Officials from BAE Systems Insyte will be at the show this week to brief potential customers on a solution to a rapidly-emerging problem affecting air traffic control radars.
The drive - particularly in Europe - to cut down on 'greenhouse gas' emissions under the Kyoto protocols has seen an explosion in the number of windfarms on the continent.
However, the sheer bulk of the windfarm towers, together with the Doppler effect of their rotating blades, is increasingly throwing up unwanted radar returns. These mean that, in the UK, for example, with its congested airspace, more than 50% of planned windfarms are attracting objections on the grounds of radar reflections.
In an attempt to mitigate the problem, BAE Systems Insyte is partnering the UK Ministry of Defence to demonstrate a software filter on an RAF mobile Tactical Watchman radar that removes unwanted windfarm reflections from an operator's screen. Funding is being provided by the Department of Trade and Industry and the British Wind Energy Association, a trade body.
An initial period of tests earlier this year saw the Tactical Watchman being positioned on a hill in mid-Wales from which several windfarms are visible, to gain baseline readings.
Specialised algorithms designed to eliminate most of the windfarm echoes have been installed on an Advanced Digital Tracker (ADT), a post-processor that can be added to an existing radar. Next month, a new series of tests will be run from the same site to test the approach.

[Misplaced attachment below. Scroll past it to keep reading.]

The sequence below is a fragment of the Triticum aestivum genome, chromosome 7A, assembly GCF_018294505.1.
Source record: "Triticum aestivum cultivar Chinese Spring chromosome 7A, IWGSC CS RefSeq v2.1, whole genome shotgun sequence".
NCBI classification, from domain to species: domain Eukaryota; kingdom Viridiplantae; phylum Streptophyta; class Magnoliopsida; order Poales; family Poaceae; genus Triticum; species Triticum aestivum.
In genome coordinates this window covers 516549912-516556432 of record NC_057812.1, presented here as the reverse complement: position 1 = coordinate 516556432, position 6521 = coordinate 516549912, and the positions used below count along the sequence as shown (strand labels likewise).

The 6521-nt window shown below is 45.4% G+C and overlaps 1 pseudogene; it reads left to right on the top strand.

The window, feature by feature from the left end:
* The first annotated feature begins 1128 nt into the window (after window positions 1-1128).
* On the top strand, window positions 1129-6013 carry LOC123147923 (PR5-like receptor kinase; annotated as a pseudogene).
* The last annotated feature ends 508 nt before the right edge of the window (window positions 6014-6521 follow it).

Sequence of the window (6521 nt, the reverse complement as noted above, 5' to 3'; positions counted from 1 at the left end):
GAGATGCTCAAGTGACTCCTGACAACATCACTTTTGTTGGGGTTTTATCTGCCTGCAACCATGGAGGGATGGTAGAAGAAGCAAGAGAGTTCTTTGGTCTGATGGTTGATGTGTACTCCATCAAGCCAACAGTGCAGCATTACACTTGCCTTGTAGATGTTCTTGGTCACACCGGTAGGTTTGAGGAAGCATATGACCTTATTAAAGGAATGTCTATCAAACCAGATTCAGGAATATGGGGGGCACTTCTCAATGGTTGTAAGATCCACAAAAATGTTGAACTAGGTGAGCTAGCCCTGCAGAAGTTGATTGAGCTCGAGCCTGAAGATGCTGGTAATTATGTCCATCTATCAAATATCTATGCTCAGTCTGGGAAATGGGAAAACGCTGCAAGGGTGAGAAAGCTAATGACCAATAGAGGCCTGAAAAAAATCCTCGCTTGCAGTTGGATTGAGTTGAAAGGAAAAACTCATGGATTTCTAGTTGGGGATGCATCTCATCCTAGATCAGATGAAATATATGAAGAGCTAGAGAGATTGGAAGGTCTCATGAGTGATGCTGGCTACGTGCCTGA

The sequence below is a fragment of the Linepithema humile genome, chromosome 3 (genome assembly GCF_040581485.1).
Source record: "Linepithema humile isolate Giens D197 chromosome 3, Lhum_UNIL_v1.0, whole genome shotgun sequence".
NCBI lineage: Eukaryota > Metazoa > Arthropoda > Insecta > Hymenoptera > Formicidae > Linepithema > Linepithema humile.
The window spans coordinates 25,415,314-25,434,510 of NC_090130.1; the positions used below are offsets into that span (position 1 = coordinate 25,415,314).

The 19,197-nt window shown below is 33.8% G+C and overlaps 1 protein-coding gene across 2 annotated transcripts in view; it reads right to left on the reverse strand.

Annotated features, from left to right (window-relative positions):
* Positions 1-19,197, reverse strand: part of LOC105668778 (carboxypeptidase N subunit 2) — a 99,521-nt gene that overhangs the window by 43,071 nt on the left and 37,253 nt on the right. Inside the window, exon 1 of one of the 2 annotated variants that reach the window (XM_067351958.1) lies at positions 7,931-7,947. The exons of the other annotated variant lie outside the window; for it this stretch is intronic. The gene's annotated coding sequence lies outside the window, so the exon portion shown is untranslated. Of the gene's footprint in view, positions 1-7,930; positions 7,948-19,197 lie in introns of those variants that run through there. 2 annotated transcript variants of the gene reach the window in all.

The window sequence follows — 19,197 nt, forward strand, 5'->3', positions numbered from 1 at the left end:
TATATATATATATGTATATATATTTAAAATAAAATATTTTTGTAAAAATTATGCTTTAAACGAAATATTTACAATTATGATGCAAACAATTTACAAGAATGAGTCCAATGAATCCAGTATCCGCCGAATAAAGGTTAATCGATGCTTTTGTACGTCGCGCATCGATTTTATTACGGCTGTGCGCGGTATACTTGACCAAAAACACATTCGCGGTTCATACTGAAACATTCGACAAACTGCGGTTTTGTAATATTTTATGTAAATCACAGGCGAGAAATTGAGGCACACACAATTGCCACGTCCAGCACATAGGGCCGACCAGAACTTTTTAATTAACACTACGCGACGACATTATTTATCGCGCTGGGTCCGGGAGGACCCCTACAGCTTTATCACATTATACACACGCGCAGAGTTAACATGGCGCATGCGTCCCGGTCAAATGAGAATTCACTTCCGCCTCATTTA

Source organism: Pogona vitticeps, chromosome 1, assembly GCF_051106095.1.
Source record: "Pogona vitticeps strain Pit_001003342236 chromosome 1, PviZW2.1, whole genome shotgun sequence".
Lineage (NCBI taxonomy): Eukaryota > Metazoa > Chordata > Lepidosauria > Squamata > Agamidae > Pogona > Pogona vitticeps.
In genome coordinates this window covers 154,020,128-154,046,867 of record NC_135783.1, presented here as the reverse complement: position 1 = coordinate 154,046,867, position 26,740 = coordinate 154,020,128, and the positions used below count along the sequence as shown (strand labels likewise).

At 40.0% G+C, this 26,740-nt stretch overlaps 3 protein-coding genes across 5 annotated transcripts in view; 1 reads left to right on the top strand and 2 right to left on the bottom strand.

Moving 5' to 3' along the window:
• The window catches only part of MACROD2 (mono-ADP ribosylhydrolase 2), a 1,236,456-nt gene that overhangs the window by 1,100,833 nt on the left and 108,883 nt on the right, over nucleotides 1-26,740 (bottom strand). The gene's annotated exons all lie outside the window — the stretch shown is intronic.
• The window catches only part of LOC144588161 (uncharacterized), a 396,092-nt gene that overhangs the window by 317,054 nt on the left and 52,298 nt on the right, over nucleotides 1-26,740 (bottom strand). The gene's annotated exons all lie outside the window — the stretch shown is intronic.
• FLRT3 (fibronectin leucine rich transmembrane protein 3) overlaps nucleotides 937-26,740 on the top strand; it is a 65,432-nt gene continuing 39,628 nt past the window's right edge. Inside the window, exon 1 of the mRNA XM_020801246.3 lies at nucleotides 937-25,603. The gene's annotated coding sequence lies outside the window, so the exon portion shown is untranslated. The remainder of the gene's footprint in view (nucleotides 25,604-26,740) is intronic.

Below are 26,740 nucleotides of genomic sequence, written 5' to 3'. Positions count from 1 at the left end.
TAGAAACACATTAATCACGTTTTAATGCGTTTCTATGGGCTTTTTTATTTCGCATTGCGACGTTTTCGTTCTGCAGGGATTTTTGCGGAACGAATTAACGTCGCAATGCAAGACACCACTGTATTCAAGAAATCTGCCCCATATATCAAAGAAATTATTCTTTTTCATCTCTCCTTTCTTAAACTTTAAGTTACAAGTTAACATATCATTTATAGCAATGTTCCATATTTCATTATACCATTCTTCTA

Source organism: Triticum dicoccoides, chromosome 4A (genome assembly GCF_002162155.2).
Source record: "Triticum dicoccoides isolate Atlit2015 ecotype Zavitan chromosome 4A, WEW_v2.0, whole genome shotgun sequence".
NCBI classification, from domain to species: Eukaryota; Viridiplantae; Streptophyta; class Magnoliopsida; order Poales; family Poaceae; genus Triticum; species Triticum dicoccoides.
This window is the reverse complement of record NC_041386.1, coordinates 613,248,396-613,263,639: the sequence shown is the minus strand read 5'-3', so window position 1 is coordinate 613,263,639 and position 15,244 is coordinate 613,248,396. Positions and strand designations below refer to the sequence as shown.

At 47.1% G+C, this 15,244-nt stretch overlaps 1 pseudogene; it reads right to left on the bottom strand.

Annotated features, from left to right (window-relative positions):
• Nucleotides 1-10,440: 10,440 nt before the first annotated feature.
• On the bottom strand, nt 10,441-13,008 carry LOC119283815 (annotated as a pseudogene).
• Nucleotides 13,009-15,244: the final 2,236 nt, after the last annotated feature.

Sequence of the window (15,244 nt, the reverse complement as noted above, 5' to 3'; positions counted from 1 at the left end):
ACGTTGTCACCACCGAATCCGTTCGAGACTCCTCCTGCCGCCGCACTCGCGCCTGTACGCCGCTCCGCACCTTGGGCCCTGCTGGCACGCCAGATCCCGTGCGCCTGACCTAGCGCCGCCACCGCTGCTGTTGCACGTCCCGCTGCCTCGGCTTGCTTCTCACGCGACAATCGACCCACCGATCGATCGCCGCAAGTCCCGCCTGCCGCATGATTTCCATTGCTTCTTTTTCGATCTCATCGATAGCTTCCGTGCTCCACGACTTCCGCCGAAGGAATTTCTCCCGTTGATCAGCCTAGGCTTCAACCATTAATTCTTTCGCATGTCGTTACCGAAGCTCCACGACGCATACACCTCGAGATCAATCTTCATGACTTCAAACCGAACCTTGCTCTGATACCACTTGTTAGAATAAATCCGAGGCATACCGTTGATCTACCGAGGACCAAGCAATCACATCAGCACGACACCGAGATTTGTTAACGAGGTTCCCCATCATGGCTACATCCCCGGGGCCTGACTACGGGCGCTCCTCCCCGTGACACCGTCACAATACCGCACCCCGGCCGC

"A radar signal contains a lot of information that's not generally used in a conventional radar display," explains Ian Metcalf, head of business development for customer support at BAE Systems Insyte.
"The algorithms use fuzzy logic that takes each element of that hidden data and asks 'Is that, on a probability basis, more likely to be a plane or a wind farm?' and uses information captured over a period of several radar revolutions to build up a gradually increasing probability."
The technology is derived from military electronics used to filter out unwanted radar returns in critical defence situations - for example, the track of a missile threatening a warship from the false tracks generated by waves or even seabirds.
If trials over the latter half of this year prove successful, Metcalf hopes that agreement will be reached with the various interested parties to agree that the ADT represents a robust solution and that certain categories of windfarms will no longer attract objections from air traffic control.
Insyte also believes that it will be able to advise developers on the alignment and size of individual wind turbines within windfarms to minimise radar reflection problems.
Source: Flight Daily News